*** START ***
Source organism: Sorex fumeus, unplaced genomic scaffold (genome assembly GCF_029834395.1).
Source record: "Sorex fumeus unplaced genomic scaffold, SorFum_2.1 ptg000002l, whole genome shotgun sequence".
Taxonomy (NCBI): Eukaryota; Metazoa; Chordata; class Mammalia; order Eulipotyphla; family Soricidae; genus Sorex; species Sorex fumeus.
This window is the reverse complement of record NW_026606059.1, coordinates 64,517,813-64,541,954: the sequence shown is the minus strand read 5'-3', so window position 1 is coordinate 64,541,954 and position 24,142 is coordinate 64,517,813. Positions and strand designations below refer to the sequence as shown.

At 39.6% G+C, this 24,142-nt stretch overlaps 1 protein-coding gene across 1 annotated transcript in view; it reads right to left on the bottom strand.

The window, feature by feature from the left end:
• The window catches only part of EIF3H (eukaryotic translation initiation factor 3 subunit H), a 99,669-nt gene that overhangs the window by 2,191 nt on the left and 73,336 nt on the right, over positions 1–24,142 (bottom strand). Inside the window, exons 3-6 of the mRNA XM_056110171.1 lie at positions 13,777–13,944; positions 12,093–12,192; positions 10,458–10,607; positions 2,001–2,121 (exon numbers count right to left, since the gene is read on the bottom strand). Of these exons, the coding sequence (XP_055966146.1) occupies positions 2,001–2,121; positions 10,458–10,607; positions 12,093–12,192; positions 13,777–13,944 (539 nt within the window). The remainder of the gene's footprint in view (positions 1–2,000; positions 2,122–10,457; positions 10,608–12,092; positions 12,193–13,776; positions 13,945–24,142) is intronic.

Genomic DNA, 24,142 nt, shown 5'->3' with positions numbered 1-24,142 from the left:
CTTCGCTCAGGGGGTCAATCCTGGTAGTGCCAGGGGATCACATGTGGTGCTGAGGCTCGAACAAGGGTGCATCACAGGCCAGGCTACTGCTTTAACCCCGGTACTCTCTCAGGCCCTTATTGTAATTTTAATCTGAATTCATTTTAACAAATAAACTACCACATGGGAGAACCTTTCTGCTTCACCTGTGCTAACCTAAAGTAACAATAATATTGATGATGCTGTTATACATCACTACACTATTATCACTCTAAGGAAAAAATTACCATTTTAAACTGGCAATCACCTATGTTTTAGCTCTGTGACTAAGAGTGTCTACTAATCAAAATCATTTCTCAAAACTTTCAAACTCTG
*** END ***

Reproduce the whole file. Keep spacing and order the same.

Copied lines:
Source organism: Sorex fumeus, unplaced genomic scaffold (genome assembly GCF_029834395.1).
Source record: "Sorex fumeus unplaced genomic scaffold, SorFum_2.1 ptg000002l, whole genome shotgun sequence".
Taxonomy (NCBI): Eukaryota; Metazoa; Chordata; class Mammalia; order Eulipotyphla; family Soricidae; genus Sorex; species Sorex fumeus.
This window is the reverse complement of record NW_026606059.1, coordinates 64,517,813-64,541,954: the sequence shown is the minus strand read 5'-3', so window position 1 is coordinate 64,541,954 and position 24,142 is coordinate 64,517,813. Positions and strand designations below refer to the sequence as shown.

At 39.6% G+C, this 24,142-nt stretch overlaps 1 protein-coding gene across 1 annotated transcript in view; it reads right to left on the bottom strand.

The window, feature by feature from the left end:
• The window catches only part of EIF3H (eukaryotic translation initiation factor 3 subunit H), a 99,669-nt gene that overhangs the window by 2,191 nt on the left and 73,336 nt on the right, over positions 1–24,142 (bottom strand). Inside the window, exons 3-6 of the mRNA XM_056110171.1 lie at positions 13,777–13,944; positions 12,093–12,192; positions 10,458–10,607; positions 2,001–2,121 (exon numbers count right to left, since the gene is read on the bottom strand). Of these exons, the coding sequence (XP_055966146.1) occupies positions 2,001–2,121; positions 10,458–10,607; positions 12,093–12,192; positions 13,777–13,944 (539 nt within the window). The remainder of the gene's footprint in view (positions 1–2,000; positions 2,122–10,457; positions 10,608–12,092; positions 12,193–13,776; positions 13,945–24,142) is intronic.

Genomic DNA, 24,142 nt, shown 5'->3' with positions numbered 1-24,142 from the left:
CTTCGCTCAGGGGGTCAATCCTGGTAGTGCCAGGGGATCACATGTGGTGCTGAGGCTCGAACAAGGGTGCATCACAGGCCAGGCTACTGCTTTAACCCCGGTACTCTCTCAGGCCCTTATTGTAATTTTAATCTGAATTCATTTTAACAAATAAACTACCACATGGGAGAACCTTTCTGCTTCACCTGTGCTAACCTAAAGTAACAATAATATTGATGATGCTGTTATACATCACTACACTATTATCACTCTAAGGAAAAAATTACCATTTTAAACTGGCAATCACCTATGTTTTAGCTCTGTGACTAAGAGTGTCTACTAATCAAAATCATTTCTCAAAACTTTCAAACTCTG